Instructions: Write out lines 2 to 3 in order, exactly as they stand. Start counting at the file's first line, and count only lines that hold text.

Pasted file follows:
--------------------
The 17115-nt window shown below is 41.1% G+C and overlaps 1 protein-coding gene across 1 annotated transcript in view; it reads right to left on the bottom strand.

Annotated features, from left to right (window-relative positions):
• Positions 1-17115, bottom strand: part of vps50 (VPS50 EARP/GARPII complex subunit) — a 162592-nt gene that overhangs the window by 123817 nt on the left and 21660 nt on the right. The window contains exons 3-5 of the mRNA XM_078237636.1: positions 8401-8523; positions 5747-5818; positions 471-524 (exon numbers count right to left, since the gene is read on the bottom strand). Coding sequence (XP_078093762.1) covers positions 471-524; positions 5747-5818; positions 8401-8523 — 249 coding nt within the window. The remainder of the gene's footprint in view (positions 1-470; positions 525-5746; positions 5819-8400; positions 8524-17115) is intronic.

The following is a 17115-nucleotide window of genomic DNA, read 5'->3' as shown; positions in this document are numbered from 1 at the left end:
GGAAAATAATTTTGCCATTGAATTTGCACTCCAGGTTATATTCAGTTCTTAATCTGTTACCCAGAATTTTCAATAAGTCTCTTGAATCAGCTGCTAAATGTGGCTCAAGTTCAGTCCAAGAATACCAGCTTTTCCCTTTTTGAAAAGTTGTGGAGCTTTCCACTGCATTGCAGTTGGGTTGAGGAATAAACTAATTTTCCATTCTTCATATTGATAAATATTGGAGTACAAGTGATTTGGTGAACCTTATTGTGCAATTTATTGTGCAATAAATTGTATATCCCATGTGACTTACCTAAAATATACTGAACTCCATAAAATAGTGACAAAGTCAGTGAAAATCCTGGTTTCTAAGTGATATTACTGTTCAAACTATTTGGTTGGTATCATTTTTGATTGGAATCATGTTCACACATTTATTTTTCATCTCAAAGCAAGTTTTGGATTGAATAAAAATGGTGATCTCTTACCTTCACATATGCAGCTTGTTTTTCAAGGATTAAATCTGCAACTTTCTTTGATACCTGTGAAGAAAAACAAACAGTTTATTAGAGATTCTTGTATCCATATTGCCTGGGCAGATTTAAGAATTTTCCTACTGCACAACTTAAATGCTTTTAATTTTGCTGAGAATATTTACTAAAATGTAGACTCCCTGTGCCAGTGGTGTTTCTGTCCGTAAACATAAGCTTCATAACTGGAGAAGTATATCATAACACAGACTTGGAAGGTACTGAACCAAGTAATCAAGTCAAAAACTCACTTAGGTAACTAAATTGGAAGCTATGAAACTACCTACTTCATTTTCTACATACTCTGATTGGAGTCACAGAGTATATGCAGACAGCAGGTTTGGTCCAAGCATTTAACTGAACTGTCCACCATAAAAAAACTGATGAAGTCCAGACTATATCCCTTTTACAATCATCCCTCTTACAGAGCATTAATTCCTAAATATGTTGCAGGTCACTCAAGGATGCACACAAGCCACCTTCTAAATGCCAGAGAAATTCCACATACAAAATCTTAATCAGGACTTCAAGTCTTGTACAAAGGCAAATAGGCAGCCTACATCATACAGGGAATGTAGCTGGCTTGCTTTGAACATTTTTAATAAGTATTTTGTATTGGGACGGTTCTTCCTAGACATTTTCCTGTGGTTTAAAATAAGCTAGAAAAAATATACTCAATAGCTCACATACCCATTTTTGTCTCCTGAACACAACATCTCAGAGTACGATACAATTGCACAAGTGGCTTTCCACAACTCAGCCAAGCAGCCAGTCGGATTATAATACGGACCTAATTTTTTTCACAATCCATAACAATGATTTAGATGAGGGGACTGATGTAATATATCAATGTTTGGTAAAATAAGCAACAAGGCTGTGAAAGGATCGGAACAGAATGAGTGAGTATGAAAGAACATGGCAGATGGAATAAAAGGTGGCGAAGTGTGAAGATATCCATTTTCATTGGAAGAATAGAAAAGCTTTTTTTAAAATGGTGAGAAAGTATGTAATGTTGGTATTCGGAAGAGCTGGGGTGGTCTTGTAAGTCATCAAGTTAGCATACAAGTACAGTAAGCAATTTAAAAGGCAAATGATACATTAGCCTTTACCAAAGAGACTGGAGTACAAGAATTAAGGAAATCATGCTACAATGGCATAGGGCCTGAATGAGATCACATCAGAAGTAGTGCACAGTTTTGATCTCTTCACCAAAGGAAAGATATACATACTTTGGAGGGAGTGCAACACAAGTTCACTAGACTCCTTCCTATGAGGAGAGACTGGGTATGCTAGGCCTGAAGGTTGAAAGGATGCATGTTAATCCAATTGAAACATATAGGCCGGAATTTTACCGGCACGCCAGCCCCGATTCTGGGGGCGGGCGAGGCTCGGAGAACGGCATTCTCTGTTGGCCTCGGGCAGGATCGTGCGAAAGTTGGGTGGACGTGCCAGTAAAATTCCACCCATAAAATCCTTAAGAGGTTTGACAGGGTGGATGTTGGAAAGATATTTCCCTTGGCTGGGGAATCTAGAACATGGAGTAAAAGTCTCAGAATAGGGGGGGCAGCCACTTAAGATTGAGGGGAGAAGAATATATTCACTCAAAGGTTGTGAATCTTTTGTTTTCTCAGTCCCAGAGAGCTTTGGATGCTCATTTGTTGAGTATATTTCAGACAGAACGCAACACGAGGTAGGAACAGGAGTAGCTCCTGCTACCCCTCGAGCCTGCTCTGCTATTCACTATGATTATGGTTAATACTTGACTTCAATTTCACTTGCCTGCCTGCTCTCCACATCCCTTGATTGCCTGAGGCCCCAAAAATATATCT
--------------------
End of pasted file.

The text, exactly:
Annotated features, from left to right (window-relative positions):
• Positions 1-17115, bottom strand: part of vps50 (VPS50 EARP/GARPII complex subunit) — a 162592-nt gene that overhangs the window by 123817 nt on the left and 21660 nt on the right. The window contains exons 3-5 of the mRNA XM_078237636.1: positions 8401-8523; positions 5747-5818; positions 471-524 (exon numbers count right to left, since the gene is read on the bottom strand). Coding sequence (XP_078093762.1) covers positions 471-524; positions 5747-5818; positions 8401-8523 — 249 coding nt within the window. The remainder of the gene's footprint in view (positions 1-470; positions 525-5746; positions 5819-8400; positions 8524-17115) is intronic.